Thursday, February 26, 2015

Lent 2 - Year B
Romans 4:13-25

Paul begins the 4th chapter of Romans by asking "What then shall we say about Abraham, our forefather according to the flesh?"  The answer, it appears, is rather a lot - all of Romans 4, in fact, and the entire 3rd chapter of his Epistle to the Galatians.  God who addressed Abraham back in Genesis 12-17 is one who, still today, "gives life to the dead and calls into existence the things that do not exist."  These words, says Paul, were written for us as well and not only to illustrate something which happened long ago.  They bear on the current life of Christians in Rome, in Croix de Neyrat and Chamalières.  They tell us how to be faithful in this church of ours - in this skin of mine.  

A brutally literal translation of Romans 4:18 would say, of Abraham, that he

against hope
in hope

which, while ugly English, at least has the benefit of emphasizing the two different ropes which we hold on to.  One is our own self-sufficiency.  It is admittedly quite a frayed thing.  Our character is flawed and sinful.  Our neurons are no longer fit for purpose.  We are too old.  We are young and stupid. The opportunity has fled elsewhere.  The judgement is against us. Our pipeline is vetoed.  That rope - whatever it was - will not support our weight.  We only delude ourselves by hoping that its fragmentary fibers will do what, we know full well, they will not do.  Part of the process is to let that fact sink in - definitively.  That first rope is hopeless.  It will not hold us up. 

So why not switch ropes?  God never showed Abraham a mirror in order to encourage him that, if he eats all his veg, he might locate a bit of life left in that old frame of his - one more lap around the track, if you like. God pointed Abraham beyond himself - to the innumerable stars in the sky and the grains of sand on the beach.  "So shall your descendants be", says God.  I will make it so.  And "Abraham believed God".  The second rope.

Many young clergy imagine that their job is to tell people to keep their chins up and that things are probably not that bad.  "Hoping against hope" (NRSV!) is too often understood as an exercise in optimism - redeeming that one useless rope in the face of all evidence.   Instead of the power of God made accessible to those who believe we ape the motivational speakers and embark on some project about the power of positive thinking.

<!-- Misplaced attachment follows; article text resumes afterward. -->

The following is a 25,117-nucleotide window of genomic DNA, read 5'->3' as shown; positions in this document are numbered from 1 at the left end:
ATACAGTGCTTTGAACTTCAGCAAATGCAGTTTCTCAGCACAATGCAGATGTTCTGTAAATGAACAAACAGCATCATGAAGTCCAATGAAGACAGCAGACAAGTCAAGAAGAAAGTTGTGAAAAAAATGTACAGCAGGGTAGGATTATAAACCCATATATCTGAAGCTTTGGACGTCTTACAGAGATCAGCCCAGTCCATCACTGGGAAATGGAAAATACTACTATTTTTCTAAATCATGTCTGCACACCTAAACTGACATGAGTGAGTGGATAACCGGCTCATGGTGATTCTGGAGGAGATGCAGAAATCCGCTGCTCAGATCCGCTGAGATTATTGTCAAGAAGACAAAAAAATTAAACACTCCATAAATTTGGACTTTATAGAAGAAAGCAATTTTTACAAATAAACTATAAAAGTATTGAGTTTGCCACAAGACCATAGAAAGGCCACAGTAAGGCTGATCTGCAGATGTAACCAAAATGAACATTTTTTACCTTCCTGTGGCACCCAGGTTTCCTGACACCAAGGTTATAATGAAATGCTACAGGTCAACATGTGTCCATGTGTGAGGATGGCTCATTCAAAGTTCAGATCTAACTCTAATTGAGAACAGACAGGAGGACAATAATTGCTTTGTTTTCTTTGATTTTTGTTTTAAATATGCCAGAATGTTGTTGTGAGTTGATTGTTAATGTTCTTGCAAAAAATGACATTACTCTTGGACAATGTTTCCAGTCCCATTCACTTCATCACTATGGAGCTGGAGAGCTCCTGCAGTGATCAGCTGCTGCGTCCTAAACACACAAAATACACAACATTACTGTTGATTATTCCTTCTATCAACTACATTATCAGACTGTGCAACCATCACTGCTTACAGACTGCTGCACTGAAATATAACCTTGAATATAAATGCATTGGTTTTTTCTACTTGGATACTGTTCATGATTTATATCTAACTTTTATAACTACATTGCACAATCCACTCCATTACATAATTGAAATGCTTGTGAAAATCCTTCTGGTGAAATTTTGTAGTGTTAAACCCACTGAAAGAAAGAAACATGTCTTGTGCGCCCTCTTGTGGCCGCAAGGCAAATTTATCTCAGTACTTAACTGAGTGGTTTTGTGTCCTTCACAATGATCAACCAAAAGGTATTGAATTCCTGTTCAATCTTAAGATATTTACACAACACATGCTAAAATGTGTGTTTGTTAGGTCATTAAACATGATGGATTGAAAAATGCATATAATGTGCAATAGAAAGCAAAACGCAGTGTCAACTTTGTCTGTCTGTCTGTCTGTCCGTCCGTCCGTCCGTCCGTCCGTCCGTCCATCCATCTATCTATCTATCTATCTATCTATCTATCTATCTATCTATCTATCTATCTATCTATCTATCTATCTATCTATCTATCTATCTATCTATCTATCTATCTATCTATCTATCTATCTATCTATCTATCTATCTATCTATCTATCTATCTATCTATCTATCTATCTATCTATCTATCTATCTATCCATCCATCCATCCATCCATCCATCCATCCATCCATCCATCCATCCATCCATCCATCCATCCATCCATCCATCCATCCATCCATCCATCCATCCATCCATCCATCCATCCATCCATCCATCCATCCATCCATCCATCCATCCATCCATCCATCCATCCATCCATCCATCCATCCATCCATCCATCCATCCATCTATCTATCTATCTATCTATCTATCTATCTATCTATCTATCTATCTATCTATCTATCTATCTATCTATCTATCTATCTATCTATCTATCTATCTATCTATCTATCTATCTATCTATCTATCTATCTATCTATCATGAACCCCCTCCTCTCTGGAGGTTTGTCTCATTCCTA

And that's not it - not it at all.  It's a whole 'nuther rope.

Matthew 17:1-9  

Squint and you won't look so fat in the mirror.   Take your specs off and you could obscure your vision still further.  The world might look even better.  Or follow the old platitude and take a second gander at your familiar cloud.  Find its silver lining.  Force yourself.  Deep down, though, you know that it's a normal exercise in self-deception.  We do it all the time.  We're working hard to cover up reality.   We hide much.  We reveal nothing.

In this Sunday's Gospel reading, Jesus takes Peter, James and John with him to a high mountain (the story appears in all first three Gospels).  In their presence Jesus is "transfigured".   Matthew and Mark use the passive verb "was metamorphosed" while Luke chooses to describe the process thus: "...the fashion of his countenance was altered".  Jesus shines.  His clothing becomes bright.  Two characters from Israel's history - Moses and Elijah - suddenly appear at his side.  A voice speaks from heaven. The disciples are afraid and do not understand.  They babble or, at least, Peter babbles.  

 Recognizing that the disciples do not have the words to describe what they have seen, Jesus tells them to keep their mouths shut:  "Tell no one about the vision until after the Son of Man has been raised from the dead".

Unlike the normal impulse to prettify a shabby situation, this vision strikes the disciples out of the blue.  It is one which I believe has been better painted by artists, over the years, than it has been retold by preachers.  It is what it is: a hint or a first installment of something that is to come. For the three disciples it is precisely what they will know and preach with clarity after Easter.   It is what St Paul will one day write about to his congregations.  For Peter, James and John that day, God opens the door just a crack.  They catch a glimpse of the full picture: Jesus the light to the world who unites the present (and future) world of his followers with the mighty and saving acts of God in the history of Israel.  

Willful self-deception closes a door.
Unbidden mystery forces it open.

"This is my Son", God says, "Listen to him!"